Press release

Government's vision for effective, efficient communications

This was published under the 2010 to 2015 Conservative and Liberal Democrat coalition government

The government has published its communications plan for 2013 to 2014, prioritising professional development and innovative partnerships.

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The government is today (20 June 2013) publishing its communications plan for the year ahead, describing it as a blueprint for more “effective and efficient” activity.

The Government Communications Plan sets out an overall vision that also champions professional development for government communicators and more creative partnerships with organisations outside of government. It summarises plans for a number of priorities in 2013 to 2014 including World War 1 commemorations, 2012 Olympic Legacy and the Presidency of the G8, as well as a number of long running and successful initiatives such as THINK! and Change4Life.

Alex Aiken, Executive Director of Government Communications says:

This plan demonstrates the breadth of excellent communications work undertaken by colleagues across government. But, more importantly, it is a blueprint for more effective, more efficient government activity as we move from an era of broadcasting messages to one of co-creation of content with our partners.

The plan outlines 6 core functions of government communications activity:

  • fulfilling statutory obligations to inform the public
  • helping the public understand the government’s programme
  • influencing attitudes and behaviours for the benefit of the public
  • enabling the effective operation of services to the citizen
  • informing and supporting the public in times of crisis
  • enhancing the UK’s reputation

It breaks down into priority communication activities for each government department.

This activity will be delivered by around 1,910 communicators - compared to 3,438 communicators in 2009 to 2010. In order to deliver on the Civil Service Reform plan and upskill the communications profession, 3,000 professional development opportunities will be provided. This is part of the Aspire programme - a new training programme - on priority issues such as digital, procurement, low-cost campaigning and evaluation, reflecting the requirements of the new Government Communication Professional Competency Framework. The plan challenges communicators to deliver, as well as procure exceptional communications programmes. New guidance to facilitate working partnerships with the private and voluntary sector has also been issued to government communicators.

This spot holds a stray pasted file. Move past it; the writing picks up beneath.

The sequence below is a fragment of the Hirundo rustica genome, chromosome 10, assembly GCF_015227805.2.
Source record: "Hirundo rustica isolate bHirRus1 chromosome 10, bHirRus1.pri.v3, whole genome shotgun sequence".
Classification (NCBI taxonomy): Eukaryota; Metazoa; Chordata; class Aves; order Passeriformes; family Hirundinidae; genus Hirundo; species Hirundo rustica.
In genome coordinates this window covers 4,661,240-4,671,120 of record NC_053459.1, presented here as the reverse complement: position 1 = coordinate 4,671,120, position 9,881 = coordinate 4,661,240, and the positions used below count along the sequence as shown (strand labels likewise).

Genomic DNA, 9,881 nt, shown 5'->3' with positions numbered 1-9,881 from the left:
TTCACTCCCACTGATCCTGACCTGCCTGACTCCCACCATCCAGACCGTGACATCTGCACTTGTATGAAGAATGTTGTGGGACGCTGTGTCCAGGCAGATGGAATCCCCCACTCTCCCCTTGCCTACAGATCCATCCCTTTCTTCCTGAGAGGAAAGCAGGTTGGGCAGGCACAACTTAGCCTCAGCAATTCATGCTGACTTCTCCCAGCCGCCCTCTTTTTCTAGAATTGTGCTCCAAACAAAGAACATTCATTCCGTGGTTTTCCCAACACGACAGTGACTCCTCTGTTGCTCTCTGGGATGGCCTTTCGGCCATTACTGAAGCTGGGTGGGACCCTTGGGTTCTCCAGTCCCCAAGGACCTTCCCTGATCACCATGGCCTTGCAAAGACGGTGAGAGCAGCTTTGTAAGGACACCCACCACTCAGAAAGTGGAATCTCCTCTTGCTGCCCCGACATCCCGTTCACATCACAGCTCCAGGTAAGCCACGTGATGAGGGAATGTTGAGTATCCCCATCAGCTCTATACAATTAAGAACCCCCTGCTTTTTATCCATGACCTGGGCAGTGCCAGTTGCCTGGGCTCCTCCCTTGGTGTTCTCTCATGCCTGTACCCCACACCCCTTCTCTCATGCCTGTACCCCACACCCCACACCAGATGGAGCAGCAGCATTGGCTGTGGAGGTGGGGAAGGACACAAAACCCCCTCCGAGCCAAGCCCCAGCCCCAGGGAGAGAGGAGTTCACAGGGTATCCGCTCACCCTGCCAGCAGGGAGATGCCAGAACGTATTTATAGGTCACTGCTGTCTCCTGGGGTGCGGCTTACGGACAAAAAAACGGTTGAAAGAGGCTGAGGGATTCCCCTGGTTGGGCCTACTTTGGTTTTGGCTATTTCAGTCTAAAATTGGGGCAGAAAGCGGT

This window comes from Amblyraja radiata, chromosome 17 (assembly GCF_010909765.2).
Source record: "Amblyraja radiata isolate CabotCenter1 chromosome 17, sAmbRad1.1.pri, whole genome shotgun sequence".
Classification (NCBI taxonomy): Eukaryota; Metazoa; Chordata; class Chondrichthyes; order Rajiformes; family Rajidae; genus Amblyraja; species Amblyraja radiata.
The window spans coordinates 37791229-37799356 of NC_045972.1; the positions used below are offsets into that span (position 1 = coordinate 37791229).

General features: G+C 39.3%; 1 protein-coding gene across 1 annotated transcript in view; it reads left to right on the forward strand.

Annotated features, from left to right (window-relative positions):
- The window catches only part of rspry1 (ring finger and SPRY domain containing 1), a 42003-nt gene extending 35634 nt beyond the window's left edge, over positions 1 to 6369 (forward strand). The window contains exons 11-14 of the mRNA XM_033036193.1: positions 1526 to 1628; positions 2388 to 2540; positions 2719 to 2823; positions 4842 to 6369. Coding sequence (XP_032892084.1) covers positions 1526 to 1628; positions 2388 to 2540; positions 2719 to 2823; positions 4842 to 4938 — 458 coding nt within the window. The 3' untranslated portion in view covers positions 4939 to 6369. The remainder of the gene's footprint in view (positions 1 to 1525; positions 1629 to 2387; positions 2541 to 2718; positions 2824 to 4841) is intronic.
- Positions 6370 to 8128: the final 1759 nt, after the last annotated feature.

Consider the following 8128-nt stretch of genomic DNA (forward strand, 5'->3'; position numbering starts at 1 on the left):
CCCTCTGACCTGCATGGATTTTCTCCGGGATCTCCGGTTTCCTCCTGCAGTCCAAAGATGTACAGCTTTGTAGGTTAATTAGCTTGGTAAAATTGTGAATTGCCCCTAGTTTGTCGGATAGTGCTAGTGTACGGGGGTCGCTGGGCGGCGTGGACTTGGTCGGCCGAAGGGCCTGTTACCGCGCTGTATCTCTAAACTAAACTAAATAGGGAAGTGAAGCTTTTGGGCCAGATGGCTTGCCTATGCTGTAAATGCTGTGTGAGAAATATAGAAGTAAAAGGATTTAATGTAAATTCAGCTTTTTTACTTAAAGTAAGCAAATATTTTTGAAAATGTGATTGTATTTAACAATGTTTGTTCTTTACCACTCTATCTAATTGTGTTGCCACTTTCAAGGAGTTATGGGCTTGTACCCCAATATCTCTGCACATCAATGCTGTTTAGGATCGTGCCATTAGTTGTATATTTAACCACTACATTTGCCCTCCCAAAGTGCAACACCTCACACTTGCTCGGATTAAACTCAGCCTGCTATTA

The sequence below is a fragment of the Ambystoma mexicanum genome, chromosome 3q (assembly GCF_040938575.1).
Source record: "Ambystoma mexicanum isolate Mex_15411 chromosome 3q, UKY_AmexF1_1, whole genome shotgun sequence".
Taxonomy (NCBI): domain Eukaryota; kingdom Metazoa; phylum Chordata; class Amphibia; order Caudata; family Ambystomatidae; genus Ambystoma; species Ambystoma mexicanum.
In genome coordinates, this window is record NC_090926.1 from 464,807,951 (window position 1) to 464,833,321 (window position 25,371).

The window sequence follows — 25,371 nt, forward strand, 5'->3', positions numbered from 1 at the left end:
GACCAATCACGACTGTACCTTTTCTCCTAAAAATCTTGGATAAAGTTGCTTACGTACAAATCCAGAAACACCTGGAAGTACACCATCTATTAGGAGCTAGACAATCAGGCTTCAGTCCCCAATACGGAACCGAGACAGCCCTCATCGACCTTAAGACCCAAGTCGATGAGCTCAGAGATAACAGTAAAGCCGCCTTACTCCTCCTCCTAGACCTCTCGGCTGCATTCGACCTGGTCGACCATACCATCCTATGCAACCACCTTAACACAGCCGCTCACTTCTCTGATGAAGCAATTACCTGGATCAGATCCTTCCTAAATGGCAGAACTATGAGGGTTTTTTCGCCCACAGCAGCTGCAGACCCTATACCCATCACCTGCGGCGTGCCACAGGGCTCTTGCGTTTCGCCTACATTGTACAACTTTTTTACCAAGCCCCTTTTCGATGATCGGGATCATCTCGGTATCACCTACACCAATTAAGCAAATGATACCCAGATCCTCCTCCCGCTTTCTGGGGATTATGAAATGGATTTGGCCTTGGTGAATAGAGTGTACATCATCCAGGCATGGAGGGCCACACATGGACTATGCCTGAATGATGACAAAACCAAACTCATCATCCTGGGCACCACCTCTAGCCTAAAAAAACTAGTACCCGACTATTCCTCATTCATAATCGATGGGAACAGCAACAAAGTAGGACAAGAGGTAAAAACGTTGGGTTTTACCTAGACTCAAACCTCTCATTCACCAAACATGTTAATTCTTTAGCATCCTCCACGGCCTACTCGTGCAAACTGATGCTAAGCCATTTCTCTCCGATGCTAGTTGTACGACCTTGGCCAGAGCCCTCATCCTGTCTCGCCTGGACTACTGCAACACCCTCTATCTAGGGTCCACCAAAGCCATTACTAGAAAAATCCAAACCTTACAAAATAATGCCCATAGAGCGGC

The Cabinet Office’s controls on advertising, marketing and communications spend have already saved more than £40 million in 2012/13 – helping deliver total savings of £10 billion for the taxpayer. A further push towards better value for money will come through the use of new frameworks - including the Creative Solutions Framework, awarded earlier this year, which leverages government’s buying power. The framework for communications: strategy, planning and related services will be awarded over the coming months. This will make it easier for government to work strategically with suppliers and a new agile route to market will reduce the cost and time burden on suppliers competing for government contracts – especially SMEs.

The overall planned communications activity for 2013 to 2014 is expected to total £237 million. This is compared to reported spend through the Central Office of Information (COI) of £532 million in 2009 to 2010.

Alex Aiken adds:

We have worked hard to put in place policies that will make our communications more efficient than ever before and give our teams the skills needed to create a more professional communications function.

Minister for the Cabinet Office Francis Maude said:

The government’s objective is to equip the UK to succeed in a global race, to build a stronger economy and a fairer society and to help people who aspire to work hard and get on. Within each of these fundamental objectives of the coalition, there is a pivotal role for communications and communicators.

This plan outlines how government communicators will become an exemplar of Civil Service Reform, and deliver even more effective and efficient communications that ensure maximum value and return on investment for the taxpayer.

Notes to editors

The plan outlines 6 core functions of government communications activity:

  • fulfilling statutory obligations to inform the public
  • helping the public understand the government’s programme
  • influencing attitudes and behaviours for the benefit of the public
  • enabling the effective operation of services to the citizen
  • informing and supporting the public in times of crisis
  • enhancing the UK’s reputation

The plan also outlines 8 priorities:

  • continuing to develop communication hubs;
  • continuing to embed the ambitions of the Civil Service Reform Plan
  • optimising expenditure by operating the Cabinet Office ERG controls on advertising, marketing and communications
  • agreeing government communication priorities and allocating resource accordingly
  • publishing summary communication plans for each central government department
  • ensuring that all communication activity is properly evaluated
  • strengthening the Government Communication Network
  • implementing buying frameworks

Media enquiries

Published 20 June 2013